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Double-Decker Toll Lanes May Be Coming To The Palmetto Expressway In Miami-Dade

Florida is proposing double-decker toll lanes on the Palmetto Expressway, creating an express route between State Road 836 and South Dade that would allow commuters to pay to avoid traffic.

The $1 billion state proposal would use optional toll lanes to help fund the 5.3-mile construction project on State Road 826, with regular toll lanes at street level and express toll lanes about 30 feet above. The elevated express lanes on the Palmetto would provide a stop-free connection between the 836 to the north and the Don Shula Expressway to the south.

It’s the most aggressive plan yet for a toll road in Miami-Dade, where motorist resentment over paying to drive on public roads has sparked a string of political battles and campaign platforms. For the Palmetto plan, Florida would create a new toll road about three stories in the air to accommodate demand for the north-south route.

Florida’s Department of Transportation drafted the proposal as one of three options under consideration for widening the Palmetto and adding “managed” toll lanes to run alongside the existing free lanes. Drivers pay to use the toll lanes rather than driving the same distance for free, and the price increases the more congested the free lanes become.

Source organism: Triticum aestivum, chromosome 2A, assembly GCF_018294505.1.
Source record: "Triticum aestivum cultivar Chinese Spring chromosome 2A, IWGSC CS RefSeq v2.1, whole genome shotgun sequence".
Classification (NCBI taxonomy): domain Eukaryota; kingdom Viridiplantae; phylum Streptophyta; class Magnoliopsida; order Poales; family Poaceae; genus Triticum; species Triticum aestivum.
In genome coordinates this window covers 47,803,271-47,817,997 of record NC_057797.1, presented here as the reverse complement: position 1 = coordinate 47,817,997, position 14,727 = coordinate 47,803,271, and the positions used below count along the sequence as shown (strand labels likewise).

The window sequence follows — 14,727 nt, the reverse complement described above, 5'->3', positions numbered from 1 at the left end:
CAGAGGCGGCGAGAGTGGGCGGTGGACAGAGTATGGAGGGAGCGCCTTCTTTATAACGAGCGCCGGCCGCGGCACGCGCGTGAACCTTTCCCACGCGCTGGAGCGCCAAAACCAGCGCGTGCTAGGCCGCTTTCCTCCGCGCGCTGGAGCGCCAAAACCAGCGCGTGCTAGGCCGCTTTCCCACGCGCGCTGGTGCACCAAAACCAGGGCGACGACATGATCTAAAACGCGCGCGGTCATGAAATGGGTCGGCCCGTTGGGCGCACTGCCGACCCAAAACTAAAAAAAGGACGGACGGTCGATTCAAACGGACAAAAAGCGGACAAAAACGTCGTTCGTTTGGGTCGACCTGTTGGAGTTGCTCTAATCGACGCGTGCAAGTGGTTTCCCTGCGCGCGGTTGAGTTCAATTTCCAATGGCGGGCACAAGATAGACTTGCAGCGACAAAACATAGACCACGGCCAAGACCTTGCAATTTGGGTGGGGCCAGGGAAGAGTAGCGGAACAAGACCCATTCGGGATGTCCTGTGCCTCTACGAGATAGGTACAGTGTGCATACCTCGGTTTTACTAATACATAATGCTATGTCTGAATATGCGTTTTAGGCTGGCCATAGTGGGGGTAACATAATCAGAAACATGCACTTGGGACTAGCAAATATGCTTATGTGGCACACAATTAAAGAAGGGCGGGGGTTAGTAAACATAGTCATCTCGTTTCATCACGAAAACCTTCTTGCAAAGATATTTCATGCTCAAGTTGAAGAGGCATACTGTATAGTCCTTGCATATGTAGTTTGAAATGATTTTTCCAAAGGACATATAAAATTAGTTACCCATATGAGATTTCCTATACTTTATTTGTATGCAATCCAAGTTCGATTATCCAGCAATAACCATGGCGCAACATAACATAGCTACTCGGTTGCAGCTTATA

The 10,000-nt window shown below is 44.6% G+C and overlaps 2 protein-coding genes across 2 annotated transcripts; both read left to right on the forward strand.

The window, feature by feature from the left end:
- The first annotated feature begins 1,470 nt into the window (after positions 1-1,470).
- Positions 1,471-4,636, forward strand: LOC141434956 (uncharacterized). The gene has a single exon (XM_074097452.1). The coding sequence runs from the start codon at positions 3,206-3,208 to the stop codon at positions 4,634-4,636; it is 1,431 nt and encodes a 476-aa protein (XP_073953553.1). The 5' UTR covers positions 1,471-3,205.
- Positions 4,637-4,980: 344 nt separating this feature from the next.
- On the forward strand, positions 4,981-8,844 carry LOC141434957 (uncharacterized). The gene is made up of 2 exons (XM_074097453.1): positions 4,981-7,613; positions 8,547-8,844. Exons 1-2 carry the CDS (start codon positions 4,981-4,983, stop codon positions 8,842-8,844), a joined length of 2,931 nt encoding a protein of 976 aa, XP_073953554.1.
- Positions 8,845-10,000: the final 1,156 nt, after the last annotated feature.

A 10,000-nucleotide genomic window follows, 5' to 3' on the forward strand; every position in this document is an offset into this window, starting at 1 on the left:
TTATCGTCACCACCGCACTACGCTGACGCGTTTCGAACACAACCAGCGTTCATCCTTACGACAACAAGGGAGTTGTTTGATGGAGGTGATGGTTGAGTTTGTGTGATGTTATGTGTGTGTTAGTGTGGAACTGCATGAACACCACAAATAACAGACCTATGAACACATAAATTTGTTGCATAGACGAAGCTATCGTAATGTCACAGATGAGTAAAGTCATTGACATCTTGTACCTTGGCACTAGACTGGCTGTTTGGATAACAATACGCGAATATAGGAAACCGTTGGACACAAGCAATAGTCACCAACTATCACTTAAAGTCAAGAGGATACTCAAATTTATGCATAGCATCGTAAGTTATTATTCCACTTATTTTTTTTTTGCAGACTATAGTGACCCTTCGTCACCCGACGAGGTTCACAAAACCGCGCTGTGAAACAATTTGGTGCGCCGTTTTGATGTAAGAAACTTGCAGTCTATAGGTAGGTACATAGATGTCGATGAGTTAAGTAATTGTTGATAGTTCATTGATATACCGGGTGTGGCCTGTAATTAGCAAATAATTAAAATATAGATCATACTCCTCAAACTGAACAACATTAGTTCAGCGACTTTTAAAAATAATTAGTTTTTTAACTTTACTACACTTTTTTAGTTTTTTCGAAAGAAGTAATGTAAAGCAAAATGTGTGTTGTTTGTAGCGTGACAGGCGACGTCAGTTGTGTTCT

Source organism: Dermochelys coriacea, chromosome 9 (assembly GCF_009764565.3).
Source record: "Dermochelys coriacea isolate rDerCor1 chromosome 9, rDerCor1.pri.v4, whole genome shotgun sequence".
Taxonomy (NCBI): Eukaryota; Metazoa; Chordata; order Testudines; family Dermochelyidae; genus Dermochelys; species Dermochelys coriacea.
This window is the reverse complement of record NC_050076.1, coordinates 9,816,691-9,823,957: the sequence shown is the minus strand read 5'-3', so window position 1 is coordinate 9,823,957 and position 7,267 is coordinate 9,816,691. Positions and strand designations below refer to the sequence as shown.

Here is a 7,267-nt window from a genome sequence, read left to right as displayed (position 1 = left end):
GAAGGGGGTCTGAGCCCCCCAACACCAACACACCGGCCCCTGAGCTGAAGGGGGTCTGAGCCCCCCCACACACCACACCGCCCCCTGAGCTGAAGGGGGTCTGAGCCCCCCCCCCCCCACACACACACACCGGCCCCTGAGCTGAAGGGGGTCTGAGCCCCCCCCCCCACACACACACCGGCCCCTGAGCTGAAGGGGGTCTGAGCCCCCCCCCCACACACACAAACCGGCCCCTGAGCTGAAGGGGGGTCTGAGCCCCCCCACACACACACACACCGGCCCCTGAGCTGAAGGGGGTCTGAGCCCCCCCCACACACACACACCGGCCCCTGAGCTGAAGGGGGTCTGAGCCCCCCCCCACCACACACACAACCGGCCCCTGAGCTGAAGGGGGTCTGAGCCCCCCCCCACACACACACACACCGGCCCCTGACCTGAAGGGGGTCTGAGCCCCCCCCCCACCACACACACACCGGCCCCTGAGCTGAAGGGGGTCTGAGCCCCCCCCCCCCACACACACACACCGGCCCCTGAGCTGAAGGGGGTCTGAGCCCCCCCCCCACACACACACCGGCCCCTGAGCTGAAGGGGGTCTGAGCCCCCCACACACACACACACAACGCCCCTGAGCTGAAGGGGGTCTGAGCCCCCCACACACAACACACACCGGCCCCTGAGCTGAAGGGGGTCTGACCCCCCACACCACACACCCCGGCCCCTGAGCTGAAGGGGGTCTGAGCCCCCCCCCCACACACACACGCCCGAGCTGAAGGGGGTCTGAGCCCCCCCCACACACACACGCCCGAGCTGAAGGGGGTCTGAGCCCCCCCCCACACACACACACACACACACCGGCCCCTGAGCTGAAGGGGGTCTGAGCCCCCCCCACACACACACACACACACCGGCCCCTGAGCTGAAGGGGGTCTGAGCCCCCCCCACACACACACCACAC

“It gives people the ability to choose” to pay tolls, said project manager Maria Perdomo, a Miami-based administrator with the state’s Transportation Department. “People have the option.”

The rise of what are derisively called “Lexus lanes” has some drivers fuming at the concept of paying more to avoid traffic slowing motorists just a few lanes away.

“I think it’s a division of classes,” said Carlos Garcia, founder of the Miami-area advocacy group Roll Back Tolls. “They don’t like it when you call them Lexus lanes. I’ve rebranded them Lamborghini lanes.”

Traffic engineers say the “managed” lane concept can speed travel times across a highway by disrupting the regular traffic patterns. Florida claims that once optional toll lanes were added on parts of Interstate 95 in Miami-Dade, the average rush-hour speed increased from 20 mph to 40 mph in the free lanes.

Miami-Dade is already on track to see another double-decker highway constructed. The new I-395 “signature bridge” project in downtown Miami includes an elevated highway over the existing 836 as an express option to bypass some local exits.

The Palmetto proposal would have three tiers available to motorists. They could drive for free on most of the existing lanes, pay to drive on the new lanes created from the planned widening and retiring of former carpool lanes, or pay to drive on the elevated express bridge over the current Palmetto.

The double-decker toll lanes proposed for the Palmetto haven’t been approved by the administration of Gov. Ron DeSantis, and there are less expensive options on the table, too. The two other plans Transportation Department representatives presented at a recent community meeting would keep the new toll lanes at street level.